In CI-377, a lawyer retained by a client to collect damages for injuries incurred by the client's son in an accident with an uninsured motorist, after obtaining necessary proofs, received a check from the insurance company as no-fault payment of hospital bills related to the accident. The lawyer forwarded the check to the hospital but the hospital lawyer refused to follow the lawyer's instructions of endorsing the check, and returning it so that the claimant's lawyer could send the hospital the amount of the check less the lawyer's fee. Claimant's lawyer also offered to permit the hospital lawyer to join in the civil suit pending in the uninsured motorist matter and offered the hospital a lien for any recovery for the balance of the bill. The hospital lawyer then wrote directly to the claimant, with a copy of the letter to claimant's lawyer, in which the hospital lawyer outlined the dispute concerning payment of the hospital bill and the insurance check, and requested the claimant's cooperation in resolving the matter with the hope that litigation would not be necessary . DR 7-104 was deemed applicable in that situation, though the hospital lawyer claimed that the claimant was represented by claimant's lawyer only in the uninsured motorist claim and not in the no-fault payment of hospital bills. The opinion stated that since the hospital lawyer was aware that the claimant's lawyer represented the claimant in all matters dealing with the claims of the claimant's son for injuries and that the lawyer was to receive a one-third contingency fee of anything collected, the hospital lawyer acted improperly be contacting the claimant directly and outlining his/her version of the dispute and seeking cooperation to resolve the matter. For support, the opinion cited C-187 and Canon 7 as specifically prohibiting any encroachment of an established relationship between a lawyer and client.
The Annotated Code of Professional Responsibility, of the American Bar Foundation states that the term "a party . . . represented by a lawyer" has been broadly construed by courts that have interpreted it for the purpose of applying DR 7-104(A)(1), and states:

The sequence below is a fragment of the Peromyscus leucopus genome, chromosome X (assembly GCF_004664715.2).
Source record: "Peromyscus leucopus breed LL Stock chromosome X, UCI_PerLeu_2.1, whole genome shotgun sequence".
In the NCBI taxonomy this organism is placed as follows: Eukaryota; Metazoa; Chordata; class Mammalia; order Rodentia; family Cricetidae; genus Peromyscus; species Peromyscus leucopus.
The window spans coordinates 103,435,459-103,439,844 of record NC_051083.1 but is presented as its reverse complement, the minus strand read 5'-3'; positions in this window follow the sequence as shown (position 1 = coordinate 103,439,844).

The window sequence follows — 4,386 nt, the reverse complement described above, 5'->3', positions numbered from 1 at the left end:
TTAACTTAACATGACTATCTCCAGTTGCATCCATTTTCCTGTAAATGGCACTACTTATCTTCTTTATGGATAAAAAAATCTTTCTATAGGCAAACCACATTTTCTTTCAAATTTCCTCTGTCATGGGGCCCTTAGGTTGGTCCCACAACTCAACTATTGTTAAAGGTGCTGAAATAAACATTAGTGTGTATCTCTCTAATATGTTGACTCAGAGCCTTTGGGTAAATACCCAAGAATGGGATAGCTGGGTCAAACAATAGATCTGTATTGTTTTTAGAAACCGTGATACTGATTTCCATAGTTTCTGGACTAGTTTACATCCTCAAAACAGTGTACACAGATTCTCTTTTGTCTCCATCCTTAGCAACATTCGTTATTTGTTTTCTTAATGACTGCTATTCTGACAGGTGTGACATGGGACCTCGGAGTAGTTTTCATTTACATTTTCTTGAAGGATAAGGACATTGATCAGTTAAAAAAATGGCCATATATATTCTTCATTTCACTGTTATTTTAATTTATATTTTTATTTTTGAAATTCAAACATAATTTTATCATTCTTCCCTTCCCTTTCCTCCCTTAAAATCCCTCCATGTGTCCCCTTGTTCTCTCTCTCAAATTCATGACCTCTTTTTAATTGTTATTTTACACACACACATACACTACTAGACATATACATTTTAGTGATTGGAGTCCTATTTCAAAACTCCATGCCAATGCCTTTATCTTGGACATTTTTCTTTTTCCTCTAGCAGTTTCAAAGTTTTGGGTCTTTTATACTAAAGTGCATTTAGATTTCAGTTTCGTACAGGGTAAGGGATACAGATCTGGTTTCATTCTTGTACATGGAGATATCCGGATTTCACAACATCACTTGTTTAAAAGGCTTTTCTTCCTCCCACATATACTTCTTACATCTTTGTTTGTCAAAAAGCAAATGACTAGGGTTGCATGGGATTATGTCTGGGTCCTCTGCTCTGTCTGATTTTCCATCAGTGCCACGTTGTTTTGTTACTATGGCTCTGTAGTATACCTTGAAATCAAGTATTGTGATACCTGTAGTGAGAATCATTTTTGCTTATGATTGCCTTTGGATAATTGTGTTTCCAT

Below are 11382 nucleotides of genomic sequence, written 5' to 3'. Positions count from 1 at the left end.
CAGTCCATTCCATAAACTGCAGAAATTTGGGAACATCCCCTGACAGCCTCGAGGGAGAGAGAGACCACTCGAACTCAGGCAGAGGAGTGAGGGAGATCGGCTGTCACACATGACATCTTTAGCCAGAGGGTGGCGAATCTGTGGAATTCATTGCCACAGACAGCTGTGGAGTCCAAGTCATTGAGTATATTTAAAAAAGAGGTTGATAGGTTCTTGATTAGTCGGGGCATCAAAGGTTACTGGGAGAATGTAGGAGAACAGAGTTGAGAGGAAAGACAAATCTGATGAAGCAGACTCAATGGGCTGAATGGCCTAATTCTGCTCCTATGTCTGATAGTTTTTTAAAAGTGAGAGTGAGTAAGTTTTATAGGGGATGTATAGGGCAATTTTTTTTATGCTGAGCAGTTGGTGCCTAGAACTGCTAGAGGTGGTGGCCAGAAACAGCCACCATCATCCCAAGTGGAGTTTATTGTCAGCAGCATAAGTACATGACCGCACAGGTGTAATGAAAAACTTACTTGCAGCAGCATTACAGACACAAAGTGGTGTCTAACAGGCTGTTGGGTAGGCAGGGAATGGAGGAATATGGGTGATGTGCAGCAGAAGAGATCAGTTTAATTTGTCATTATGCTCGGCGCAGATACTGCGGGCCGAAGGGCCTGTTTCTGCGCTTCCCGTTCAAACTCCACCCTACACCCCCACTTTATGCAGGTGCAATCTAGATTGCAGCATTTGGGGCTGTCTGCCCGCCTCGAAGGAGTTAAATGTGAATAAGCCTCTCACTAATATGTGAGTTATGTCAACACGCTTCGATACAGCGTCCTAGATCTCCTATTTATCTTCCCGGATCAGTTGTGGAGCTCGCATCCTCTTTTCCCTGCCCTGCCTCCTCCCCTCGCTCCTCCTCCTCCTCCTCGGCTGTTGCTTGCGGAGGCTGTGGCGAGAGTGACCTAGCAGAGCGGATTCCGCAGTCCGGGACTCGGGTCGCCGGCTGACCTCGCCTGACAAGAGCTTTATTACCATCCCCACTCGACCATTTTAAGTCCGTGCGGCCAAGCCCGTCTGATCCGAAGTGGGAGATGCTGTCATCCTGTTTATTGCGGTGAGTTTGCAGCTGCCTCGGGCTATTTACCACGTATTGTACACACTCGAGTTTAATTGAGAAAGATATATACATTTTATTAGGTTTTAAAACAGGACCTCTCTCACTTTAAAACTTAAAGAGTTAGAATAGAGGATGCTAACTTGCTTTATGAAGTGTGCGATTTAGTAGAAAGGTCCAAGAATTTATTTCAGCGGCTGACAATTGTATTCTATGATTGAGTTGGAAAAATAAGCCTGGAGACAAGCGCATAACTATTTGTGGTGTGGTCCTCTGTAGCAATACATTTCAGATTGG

"One court held that the phrase included a party who had counsel of record, whether or not counsel was in fact authorized to act on behalf of the party in that matter. See Abeles v State Bar, 9 Cal3d 603, 108 Cal Rptr 359, 363, n.7 (1973), in which the court held that determination of counsel's authority to act for a party was an issue to raise in the trial court and not one to be resolved unilaterally by the opposing attorney. Even when another individual or entity has become the real party in interest, the attorney may not be permitted to contact the original party to the action. "
In CI-390, claimant's lawyer threatened to contact the insurance company, who had hired lawyer B to defend against the claim against its insured, accusing B of neglecting the matter in that he or she did not respond to the written settlement offer for over seven months (after B filed an answer and pre-trial discovery was complete). This opinion also applied DR 7-104(A)(1) and deemed it improper for the claimant's lawyer to communicate directly with the insurance carrier concerning a proposed settlement without lawyer's B consent.
ABA Informal Opinion 1348 found it impermissible for lawyer A to send a copy of the settlement offer to lawyer B's client, even though he/she believed lawyer B was not relaying settlement offers. Although Dr 7-104(A)(1) does not permit the lawyer to send copies of settlement offers directly to the adverse party, it does permit the lawyer to send them to court, at a time and place of which the declining lawyer is advised. Informal Opinion 1190 advises that even if opposing counsel consents to direct contact with the adverse party, the lawyer should obtain the consent in writing before undertaking negotiations.
In light of the above opinions and interpretations of DR 7-104(A)(1) it would appear that any future actions on the client's behalf in pursuing this matter should go through the insurance company's lawyer. If you do not feel that he is the proper attorney who should be representing the insurer in this matter, or if you do not feel that the lawyer is effectively presenting your position to the insurer, then these issues should more appropriately be raised by presenting them in court, rather than by contacting the insurer directly.